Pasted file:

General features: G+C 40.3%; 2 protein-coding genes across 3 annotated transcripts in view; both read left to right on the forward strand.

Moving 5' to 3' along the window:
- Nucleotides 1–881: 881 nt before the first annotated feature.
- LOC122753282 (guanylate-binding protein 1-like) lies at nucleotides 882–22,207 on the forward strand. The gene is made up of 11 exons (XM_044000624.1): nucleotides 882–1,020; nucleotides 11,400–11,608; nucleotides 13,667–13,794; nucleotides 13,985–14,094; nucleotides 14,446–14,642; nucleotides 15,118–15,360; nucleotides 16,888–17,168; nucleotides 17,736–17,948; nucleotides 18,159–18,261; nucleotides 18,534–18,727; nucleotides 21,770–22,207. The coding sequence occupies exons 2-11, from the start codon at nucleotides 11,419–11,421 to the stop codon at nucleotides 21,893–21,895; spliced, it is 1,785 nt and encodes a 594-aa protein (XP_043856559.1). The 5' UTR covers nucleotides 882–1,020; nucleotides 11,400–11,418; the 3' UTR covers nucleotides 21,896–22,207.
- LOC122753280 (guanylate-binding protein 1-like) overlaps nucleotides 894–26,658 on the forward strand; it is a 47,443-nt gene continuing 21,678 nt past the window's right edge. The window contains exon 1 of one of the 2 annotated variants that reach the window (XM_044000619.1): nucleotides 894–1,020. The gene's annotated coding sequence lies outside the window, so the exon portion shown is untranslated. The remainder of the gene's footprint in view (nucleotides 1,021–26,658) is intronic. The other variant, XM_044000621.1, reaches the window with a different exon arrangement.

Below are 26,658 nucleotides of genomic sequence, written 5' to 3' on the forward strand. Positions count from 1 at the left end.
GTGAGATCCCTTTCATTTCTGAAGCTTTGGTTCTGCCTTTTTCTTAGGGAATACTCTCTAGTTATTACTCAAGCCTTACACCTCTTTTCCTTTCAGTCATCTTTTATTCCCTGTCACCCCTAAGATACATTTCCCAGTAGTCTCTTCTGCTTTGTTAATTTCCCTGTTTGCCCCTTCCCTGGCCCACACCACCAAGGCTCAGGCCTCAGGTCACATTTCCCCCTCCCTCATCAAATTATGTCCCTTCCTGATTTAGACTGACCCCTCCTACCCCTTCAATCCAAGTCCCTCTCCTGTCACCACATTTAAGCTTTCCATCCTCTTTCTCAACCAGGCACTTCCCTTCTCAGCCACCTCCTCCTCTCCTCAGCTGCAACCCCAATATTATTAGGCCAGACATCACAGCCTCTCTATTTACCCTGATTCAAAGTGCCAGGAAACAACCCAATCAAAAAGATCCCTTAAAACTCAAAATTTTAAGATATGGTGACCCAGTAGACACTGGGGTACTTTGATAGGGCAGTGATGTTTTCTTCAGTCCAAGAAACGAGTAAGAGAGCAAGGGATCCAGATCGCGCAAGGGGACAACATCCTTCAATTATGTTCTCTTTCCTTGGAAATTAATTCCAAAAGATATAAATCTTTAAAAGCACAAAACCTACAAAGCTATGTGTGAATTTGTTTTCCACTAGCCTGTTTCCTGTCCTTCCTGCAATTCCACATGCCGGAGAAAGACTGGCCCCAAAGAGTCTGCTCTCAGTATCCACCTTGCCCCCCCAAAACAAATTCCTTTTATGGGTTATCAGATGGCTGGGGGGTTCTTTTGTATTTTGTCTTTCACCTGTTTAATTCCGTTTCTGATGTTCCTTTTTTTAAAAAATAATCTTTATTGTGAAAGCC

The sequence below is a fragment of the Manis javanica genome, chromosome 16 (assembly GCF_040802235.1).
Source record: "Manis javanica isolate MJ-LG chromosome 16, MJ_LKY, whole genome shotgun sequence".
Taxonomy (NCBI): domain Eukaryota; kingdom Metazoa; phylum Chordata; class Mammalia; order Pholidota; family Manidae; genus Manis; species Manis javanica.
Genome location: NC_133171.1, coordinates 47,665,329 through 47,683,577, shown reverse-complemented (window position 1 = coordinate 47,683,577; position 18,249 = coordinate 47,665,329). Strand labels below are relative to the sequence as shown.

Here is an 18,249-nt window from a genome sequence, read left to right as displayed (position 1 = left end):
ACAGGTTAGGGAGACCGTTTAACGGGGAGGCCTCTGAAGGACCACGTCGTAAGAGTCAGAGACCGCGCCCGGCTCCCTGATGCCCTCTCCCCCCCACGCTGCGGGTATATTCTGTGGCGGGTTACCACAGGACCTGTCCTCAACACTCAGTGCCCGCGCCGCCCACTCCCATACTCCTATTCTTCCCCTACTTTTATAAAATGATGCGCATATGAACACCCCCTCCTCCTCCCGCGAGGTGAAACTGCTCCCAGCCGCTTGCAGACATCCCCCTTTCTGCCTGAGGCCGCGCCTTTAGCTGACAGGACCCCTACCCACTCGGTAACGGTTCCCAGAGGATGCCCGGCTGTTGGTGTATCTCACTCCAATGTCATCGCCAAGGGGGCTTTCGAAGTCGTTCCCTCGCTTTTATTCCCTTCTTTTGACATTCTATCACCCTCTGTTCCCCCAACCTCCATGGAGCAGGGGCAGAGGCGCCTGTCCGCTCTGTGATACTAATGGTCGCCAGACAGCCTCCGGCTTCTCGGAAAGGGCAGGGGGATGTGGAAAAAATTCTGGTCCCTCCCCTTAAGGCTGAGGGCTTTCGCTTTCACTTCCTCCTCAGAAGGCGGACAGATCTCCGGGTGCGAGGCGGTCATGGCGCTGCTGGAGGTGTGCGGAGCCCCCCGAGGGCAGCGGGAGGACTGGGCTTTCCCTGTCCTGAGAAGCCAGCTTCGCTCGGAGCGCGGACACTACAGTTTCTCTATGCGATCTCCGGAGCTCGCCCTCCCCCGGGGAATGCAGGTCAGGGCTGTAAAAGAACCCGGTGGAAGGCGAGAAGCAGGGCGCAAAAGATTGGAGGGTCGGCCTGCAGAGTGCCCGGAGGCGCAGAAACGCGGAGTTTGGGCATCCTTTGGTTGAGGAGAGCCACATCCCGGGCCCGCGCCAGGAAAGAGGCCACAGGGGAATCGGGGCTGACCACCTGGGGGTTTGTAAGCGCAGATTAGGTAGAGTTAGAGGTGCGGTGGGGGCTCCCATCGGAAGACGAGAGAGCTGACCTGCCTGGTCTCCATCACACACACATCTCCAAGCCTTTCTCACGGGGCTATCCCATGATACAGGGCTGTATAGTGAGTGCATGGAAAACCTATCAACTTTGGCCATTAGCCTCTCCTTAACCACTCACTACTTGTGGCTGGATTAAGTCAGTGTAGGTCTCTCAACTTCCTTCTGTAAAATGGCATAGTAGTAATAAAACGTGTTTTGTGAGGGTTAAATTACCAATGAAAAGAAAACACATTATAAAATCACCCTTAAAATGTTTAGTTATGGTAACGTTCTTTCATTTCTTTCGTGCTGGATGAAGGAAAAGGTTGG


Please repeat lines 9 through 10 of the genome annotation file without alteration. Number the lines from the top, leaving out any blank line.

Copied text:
Source record: "Manis javanica isolate MJ-LG chromosome 16, MJ_LKY, whole genome shotgun sequence".
Taxonomy (NCBI): domain Eukaryota; kingdom Metazoa; phylum Chordata; class Mammalia; order Pholidota; family Manidae; genus Manis; species Manis javanica.